Chemotherapy is widely used as frontline treatment, and often is not repeated in relapse due to side effects. Alternate chemotherapy is sometimes used at first relapse. For frontline treatment, CHOP with rituximab is the most common chemotherapy, and often given as outpatient by IV. A stronger chemotherapy with greater side effects (mostly hematologic) is HyperCVAD, often given as in-patient, with rituximab and generally to fitter patients (some of which are over 65). HyperCVAD is becoming popular and showing promising results, especially with rituximab. It can be used on some elderly (over 65) patients, but seems only beneficial when the baseline Beta-2-MG blood test was normal. It is showing better complete remissions (CR) and progression free survival (PFS) than CHOP regimens. A less intensive option is bendamustine with rituximab.
Second line treatment may include fludarabine, combined with cyclophosphamide and/or mitoxantrone, usually with rituximab. Cladribine and clofarabine are two other drugs being investigated in MCL. A relatively new regimen that uses old drugs is PEP-C, which includes relatively small, daily doses of prednisone, etoposide, procarbazine, and cyclophosphamide, taken orally, has proven effective for relapsed patients. According to John Leonard, PEP-C may have anti-angiogenetic properties, something that he and his colleagues are testing through an ongoing drug trial.
Another approach involves using very high doses of chemotherapy, sometimes combined with total body irradiation (TBI), in an attempt to destroy all evidence of the disease. The downside to this is the destruction of the patients' entire immune system as well, requiring rescue by transplantation of a new immune system (hematopoietic stem cell transplantation), using either autologous stem cell transplantation, or those from a matched donor (an allogeneic stem cell transplant). A presentation at the December 2007 American Society of Hematology (ASH) conference by Christian Geisler, chairman of the Nordic Lymphoma Group claimed that according to trial results, mantle cell lymphoma is potentially curable with very intensive chemo-immunotherapy followed by a stem cell transplant, when treated upon first presentation of the disease.
These results seem to be confirmed by a large trial of the European Mantel Cell Lymphoma Network indicating that induction regimens containing monoclonal antibodies and high dose ARA-C (Cytarabine) followed by ASCT should become the new standard of care of MCL patients up to approximately 65 years.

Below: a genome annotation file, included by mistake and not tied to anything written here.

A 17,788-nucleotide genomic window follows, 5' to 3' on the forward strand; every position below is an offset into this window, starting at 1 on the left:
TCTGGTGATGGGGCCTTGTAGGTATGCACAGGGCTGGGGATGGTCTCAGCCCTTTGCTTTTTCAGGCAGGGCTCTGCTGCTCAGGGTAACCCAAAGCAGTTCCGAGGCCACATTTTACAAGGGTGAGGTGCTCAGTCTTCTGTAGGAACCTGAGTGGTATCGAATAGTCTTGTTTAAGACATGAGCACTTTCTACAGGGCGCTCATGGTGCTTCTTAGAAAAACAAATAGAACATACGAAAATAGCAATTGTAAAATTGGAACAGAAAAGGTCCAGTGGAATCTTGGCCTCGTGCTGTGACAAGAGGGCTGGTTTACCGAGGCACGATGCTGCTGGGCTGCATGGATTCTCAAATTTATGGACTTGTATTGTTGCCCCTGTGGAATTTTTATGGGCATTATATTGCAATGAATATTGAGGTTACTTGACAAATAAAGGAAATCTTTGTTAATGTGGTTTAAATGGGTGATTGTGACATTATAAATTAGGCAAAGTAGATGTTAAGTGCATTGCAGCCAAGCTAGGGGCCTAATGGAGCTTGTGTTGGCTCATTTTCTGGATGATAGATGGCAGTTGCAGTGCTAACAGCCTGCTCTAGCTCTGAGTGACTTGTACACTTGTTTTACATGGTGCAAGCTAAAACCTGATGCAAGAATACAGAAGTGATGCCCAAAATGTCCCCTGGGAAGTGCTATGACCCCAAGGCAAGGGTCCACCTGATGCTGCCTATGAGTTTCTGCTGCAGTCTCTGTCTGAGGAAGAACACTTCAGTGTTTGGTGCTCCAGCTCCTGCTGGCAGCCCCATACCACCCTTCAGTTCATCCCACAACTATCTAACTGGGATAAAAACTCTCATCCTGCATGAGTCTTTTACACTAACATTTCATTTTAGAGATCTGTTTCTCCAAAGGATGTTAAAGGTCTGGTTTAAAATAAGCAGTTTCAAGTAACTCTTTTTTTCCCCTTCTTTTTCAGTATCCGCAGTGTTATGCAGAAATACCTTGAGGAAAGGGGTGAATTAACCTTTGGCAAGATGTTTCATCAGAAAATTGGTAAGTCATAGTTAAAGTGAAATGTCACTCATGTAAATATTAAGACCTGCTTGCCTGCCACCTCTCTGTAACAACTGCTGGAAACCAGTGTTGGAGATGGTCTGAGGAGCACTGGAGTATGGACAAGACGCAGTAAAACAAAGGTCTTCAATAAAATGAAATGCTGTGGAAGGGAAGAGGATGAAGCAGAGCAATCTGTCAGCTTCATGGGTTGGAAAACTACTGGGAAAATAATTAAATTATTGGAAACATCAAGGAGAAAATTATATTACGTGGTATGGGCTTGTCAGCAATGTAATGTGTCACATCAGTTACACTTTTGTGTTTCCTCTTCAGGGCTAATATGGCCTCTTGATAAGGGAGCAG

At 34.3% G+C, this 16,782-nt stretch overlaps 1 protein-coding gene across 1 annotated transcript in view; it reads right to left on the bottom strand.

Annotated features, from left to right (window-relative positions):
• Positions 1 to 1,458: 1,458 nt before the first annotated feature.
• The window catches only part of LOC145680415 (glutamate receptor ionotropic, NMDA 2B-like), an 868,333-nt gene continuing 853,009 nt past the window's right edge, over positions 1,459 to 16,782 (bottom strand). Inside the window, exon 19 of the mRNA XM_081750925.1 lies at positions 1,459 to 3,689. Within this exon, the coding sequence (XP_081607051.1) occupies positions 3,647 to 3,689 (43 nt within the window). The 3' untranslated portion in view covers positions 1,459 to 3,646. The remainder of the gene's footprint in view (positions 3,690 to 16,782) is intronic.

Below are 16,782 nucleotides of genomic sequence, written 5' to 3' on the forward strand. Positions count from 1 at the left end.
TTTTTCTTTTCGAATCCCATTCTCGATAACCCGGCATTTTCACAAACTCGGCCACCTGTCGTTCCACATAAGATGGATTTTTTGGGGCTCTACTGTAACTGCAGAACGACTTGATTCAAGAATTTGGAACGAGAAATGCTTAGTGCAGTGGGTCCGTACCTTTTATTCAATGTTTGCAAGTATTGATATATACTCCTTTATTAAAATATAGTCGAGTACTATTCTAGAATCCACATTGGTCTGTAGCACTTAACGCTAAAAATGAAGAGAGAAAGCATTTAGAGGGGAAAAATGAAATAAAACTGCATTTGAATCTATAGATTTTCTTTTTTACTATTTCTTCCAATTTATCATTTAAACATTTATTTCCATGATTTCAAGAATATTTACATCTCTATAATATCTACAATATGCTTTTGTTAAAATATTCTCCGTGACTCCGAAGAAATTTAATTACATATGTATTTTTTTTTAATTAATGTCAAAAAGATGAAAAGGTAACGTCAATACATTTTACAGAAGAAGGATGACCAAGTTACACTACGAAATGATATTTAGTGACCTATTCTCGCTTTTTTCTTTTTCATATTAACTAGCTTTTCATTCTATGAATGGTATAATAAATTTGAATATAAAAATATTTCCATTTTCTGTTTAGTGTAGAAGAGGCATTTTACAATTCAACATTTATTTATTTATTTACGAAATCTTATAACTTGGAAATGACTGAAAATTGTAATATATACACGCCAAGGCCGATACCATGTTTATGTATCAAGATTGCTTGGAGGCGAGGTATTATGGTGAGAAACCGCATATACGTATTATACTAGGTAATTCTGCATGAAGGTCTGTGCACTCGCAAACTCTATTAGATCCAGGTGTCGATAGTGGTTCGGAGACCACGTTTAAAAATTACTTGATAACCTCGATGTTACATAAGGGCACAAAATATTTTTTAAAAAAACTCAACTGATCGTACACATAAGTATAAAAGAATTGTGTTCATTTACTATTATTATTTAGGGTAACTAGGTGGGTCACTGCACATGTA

A study released in April, 2013 showed that patients with previously untreated indolent lymphoma, bendamustine plus rituximab can be considered as a preferred first-line treatment approach to R-CHOP because of increased progression-free survival and fewer toxic effects.
Immune-based therapy is dominated by the use of the rituximab monoclonal antibody, sold under the trade name Rituxan (or as Mabthera in Europe and Australia). Rituximab may have good activity against MCL as a single agent, but it is typically given in combination with chemotherapies, which prolongs response duration. There are newer variations on monoclonal antibodies combined with radioactive molecules known as Radioimmunotherapy (RIT). These include Zevalin and Bexxar. Rituximab has also been used in small numbers of patients in combination with thalidomide with some effect. In contrast to these antibody-based 'passive' immunotherapies, the field of 'active' immunotherapy tries to activate a patient's immune system to specifically eliminate their own tumor cells. Examples of active immunotherapy include cancer vaccines, adoptive cell transfer, and immunotransplant, which combines vaccination and autologous stem cell transplant. Though no active immunotherapies are currently a standard of care, numerous clinical trials are ongoing.
- Ibrutinib (Imbruvica) - FDA approved indication: Treatment of patients with mantle cell lymphoma (MCL) who have received at least one prior therapy/
- Bortezomib (Velcade) - FDA-approved indication: Treatment of multiple myeloma patients who have received at least one prior therapy. Treatment of patients with mantle cell lymphoma.
- Lenolidomide (Revmilid) - FDA-approved indication: Treatment of mantle cell lymphoma whose disease has relapsed or progressed after two prior therapies, one of which included bortezomib.